Asian Clams survey

Play in the Sand While Helping the Lake!

Want to help save the Lake while you play in the sand? The Upper Saranac Foundation is looking for volunteers to assist in surveying the Lake for the invasive, Asian Clam. This is a great opportunity for friends and families to get together to help our Lake and have fun in the water. Volunteers will be asked to use sieves provided by the USF, to sieve through shallow, sandy areas of the Lake looking for Asian Clams.

What is an Asian Clam you ask?

Asian Clams are an invasive clam that can grow and spread rapidly, degrading water quality by feeding plant and algal growth. Concentrations of Asian Clams have the potential to cause damage to the environment, negatively impact the tourism economy, reduce property values, obstruct water pipes for drinking water, and cause lacerations in swim areas.

We are asking people to join us in the Asian Clam Survey effort by taking sediment samples from sandy, shallow areas near shore at predetermined locations. Volunteers of two or more can perform the survey at their leisure any time in August (the most opportune time to find the Clams). Depending on the size of the volunteer group, and the size of the sample site chosen, the survey shouldn’t take much more than an hour or two. Can you think of a better way to enjoy a warm summer day while giving back to the Lake? Volunteers will be instructed in what to look for, how to look and what to do at the conclusion of the Survey.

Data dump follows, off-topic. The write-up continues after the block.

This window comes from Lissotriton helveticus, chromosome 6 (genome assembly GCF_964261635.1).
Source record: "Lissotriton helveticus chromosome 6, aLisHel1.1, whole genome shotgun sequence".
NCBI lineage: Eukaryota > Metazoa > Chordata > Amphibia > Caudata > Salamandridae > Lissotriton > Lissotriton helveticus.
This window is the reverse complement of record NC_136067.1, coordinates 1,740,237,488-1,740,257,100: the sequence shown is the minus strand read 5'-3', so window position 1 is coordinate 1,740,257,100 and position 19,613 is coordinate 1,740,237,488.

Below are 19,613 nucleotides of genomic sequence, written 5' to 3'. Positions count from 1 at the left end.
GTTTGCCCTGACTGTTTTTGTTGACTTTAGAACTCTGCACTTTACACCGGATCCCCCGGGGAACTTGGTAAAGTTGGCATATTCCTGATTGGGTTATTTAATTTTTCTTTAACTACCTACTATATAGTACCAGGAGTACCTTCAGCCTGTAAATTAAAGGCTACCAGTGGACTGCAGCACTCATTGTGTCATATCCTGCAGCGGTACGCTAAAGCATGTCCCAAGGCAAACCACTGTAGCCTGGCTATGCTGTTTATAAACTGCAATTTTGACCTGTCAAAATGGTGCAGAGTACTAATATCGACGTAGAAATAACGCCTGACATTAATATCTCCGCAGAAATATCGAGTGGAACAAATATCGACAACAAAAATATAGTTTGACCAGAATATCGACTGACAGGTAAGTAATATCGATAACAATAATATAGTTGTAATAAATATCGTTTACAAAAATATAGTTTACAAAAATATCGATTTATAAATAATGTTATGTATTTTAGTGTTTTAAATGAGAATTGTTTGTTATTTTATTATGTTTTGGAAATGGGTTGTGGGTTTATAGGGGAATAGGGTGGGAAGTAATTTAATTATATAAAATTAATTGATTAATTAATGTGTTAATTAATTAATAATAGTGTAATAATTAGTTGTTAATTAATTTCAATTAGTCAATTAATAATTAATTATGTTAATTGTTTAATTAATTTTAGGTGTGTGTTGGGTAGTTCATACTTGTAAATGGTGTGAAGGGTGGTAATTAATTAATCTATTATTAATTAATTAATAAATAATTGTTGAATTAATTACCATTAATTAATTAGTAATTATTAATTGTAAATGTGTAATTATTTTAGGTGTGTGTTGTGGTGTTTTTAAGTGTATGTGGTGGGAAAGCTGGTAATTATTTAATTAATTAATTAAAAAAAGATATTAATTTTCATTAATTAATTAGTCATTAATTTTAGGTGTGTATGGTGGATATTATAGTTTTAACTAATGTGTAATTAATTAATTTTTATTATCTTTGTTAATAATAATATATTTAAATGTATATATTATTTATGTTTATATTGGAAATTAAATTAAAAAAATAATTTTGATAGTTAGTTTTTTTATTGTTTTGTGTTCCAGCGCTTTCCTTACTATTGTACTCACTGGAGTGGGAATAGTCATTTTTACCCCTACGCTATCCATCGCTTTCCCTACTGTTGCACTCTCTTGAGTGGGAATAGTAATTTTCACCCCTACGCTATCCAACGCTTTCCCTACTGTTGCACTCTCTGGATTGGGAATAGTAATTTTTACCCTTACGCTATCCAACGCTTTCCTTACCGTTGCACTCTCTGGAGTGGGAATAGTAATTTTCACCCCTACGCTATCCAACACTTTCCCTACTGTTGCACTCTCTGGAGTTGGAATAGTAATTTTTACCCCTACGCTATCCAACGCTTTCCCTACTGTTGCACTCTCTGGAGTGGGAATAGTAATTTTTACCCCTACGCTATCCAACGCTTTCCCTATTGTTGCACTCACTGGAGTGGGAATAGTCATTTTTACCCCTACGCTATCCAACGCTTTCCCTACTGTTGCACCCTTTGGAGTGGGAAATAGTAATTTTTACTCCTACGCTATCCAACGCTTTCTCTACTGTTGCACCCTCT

Although we hope that Asian Clams are not in existence in the Lake, this inaugural survey effort will determine if they are present. Early detection of the Clam is imperative for eradication. Late discovery of Asian Clams in Lake George has resulted in expenditures over $1.5 million in efforts to eradicate the Clams. In the unfortunate circumstance that Asian Clams are introduced to Upper Saranac Lake, we want to find out as soon as possible, to assure eradication and avoid such a cost.

Asian Clams are not native to the United States and were brought here as an unwelcomed import. Since then, they have spread through the bait and aquarium trade. Juveniles can be moved around in bait buckets and other areas of a boat that hold water. As with all invasive species, Asian Clams do not have any local competitors that will keep their population in check. A single Clam can self-fertilize, can reproduce up to twice a year and can produce 2,000 – 4,000 juveniles per year. Densities can reach up to 6,000 or more clams per square meter.

What do you have to do to participate?

Find a friend, or better yet, a group of friends that are willing to help, and simply sign up with me, the Volunteer Asian Clam Survey Coordinator, Guy Middleton. I will help you choose one of the predetermined survey sites that best fits you. Prior to when you want to do the Survey, you will need to pick up your Survey kit which will include instructions and as many sieves as you will need for your group. Then, all you need to do is secure a boat to access the site, put on a bathing suit, sun screen and have fun in the sand. Contact with Asian Clams presents no health hazard risk to the surveyor.

If you are unable to participate in the Survey, you can still help stop the spread of Asian Clams, and other invasive species, by washing your boat and all equipment before entering Upper Saranac Lake. Be sure to drain all water, including live wells and bait buckets, and dry anything that has come in contact with previous water sources.

For further information about the Asian Clam Survey or better yet, to volunteer and pick up your survey kit, contact Guy Middleton, Upper Saranac Foundation Lake Manager and Volunteer Asian Clam Survey Coordinator, at email or 518 796-1052.

Asian vs Native

Asian Clams

Survey sites

How to perform the Survey